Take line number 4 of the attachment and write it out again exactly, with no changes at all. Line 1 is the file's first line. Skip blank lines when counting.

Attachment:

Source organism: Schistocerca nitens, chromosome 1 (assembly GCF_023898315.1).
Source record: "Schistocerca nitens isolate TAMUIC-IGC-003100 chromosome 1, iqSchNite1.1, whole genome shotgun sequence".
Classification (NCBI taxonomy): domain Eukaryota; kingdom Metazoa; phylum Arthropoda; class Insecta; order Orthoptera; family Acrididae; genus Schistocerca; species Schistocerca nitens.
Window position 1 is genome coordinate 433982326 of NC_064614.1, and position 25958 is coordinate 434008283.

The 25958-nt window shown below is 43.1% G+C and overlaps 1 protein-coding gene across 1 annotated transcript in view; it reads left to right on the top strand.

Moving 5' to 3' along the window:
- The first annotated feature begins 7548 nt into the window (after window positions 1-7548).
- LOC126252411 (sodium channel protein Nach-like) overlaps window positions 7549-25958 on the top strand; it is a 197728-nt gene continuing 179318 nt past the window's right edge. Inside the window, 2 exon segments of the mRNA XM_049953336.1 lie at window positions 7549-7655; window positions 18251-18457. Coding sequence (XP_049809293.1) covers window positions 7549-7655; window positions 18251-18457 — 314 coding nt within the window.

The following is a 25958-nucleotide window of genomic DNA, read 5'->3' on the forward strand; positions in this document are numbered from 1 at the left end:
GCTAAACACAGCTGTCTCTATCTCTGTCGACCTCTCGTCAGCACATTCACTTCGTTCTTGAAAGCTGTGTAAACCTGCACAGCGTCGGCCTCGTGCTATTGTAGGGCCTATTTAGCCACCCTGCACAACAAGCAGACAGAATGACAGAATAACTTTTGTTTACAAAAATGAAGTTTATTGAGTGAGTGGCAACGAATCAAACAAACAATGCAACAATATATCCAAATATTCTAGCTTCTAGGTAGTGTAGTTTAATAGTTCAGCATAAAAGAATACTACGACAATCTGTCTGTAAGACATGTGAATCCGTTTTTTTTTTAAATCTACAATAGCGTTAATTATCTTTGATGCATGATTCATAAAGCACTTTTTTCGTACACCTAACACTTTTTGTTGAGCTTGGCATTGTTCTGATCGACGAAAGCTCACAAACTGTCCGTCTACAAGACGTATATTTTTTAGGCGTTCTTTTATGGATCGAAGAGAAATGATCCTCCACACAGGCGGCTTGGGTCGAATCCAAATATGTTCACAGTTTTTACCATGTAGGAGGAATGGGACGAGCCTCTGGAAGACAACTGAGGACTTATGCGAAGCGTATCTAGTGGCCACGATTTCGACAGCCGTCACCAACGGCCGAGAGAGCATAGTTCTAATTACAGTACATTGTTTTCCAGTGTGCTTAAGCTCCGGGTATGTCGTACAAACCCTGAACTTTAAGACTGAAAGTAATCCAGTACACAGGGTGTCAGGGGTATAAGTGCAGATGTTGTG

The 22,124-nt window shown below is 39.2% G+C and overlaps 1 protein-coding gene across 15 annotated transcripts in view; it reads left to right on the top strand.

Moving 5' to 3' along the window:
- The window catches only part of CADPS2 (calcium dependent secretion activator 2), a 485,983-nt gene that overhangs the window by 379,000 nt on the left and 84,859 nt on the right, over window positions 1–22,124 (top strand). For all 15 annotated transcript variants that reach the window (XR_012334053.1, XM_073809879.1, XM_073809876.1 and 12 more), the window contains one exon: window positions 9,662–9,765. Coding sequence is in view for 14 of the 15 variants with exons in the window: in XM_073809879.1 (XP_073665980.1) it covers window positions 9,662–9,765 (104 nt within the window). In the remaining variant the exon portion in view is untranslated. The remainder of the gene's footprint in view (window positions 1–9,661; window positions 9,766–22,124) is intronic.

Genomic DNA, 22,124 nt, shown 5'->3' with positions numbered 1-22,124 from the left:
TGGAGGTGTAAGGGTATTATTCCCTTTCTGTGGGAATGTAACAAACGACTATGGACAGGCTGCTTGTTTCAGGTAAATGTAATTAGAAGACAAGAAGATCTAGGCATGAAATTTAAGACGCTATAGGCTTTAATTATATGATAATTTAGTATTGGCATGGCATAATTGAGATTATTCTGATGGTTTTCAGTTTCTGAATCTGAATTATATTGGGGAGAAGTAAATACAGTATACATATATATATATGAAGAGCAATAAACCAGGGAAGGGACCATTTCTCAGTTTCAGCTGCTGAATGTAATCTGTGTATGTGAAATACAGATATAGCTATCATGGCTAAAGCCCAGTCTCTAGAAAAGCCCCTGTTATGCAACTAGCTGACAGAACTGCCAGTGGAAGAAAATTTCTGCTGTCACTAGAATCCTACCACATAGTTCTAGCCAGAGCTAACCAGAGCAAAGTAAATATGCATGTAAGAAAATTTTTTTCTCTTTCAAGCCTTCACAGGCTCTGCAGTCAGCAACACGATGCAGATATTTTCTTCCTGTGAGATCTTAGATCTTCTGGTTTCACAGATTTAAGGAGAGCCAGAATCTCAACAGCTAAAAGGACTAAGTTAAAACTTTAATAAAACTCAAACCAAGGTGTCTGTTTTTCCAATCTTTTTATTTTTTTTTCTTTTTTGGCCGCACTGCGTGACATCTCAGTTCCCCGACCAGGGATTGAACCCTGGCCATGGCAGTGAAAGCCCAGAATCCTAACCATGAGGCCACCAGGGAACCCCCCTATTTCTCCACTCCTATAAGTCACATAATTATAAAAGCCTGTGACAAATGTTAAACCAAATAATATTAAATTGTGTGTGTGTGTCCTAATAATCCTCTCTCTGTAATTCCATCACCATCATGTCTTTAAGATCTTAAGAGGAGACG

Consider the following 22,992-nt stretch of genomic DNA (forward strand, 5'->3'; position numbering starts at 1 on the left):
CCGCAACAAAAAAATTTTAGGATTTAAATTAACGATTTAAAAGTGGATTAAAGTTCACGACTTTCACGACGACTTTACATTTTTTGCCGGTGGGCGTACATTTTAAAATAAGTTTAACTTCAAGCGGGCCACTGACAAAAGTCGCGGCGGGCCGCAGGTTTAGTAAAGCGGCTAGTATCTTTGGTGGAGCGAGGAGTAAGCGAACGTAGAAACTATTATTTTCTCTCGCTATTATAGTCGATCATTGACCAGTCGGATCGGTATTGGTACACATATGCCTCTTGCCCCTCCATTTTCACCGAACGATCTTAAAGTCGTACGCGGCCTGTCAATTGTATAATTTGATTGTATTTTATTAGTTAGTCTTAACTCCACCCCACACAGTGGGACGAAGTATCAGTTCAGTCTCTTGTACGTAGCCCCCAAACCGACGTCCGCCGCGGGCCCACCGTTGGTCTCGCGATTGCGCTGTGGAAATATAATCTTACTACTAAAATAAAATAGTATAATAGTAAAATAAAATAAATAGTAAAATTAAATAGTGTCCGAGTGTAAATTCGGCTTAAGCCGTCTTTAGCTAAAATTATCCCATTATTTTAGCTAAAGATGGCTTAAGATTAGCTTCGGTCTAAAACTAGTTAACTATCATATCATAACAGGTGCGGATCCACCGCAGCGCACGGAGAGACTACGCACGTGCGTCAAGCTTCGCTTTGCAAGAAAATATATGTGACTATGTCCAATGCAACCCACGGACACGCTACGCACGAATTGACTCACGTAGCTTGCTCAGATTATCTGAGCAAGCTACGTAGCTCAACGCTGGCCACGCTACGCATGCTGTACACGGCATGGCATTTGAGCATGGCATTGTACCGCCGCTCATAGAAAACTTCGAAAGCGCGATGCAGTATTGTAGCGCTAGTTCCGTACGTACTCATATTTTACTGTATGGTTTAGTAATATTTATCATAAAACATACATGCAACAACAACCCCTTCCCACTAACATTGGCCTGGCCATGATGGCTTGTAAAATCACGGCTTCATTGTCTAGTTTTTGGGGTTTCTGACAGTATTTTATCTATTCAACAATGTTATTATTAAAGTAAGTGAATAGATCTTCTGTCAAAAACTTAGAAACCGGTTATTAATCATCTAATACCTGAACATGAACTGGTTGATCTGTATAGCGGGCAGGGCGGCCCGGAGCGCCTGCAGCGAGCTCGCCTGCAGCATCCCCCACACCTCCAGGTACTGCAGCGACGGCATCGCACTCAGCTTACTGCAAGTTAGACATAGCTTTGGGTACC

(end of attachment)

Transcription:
Window position 1 is genome coordinate 433982326 of NC_064614.1, and position 25958 is coordinate 434008283.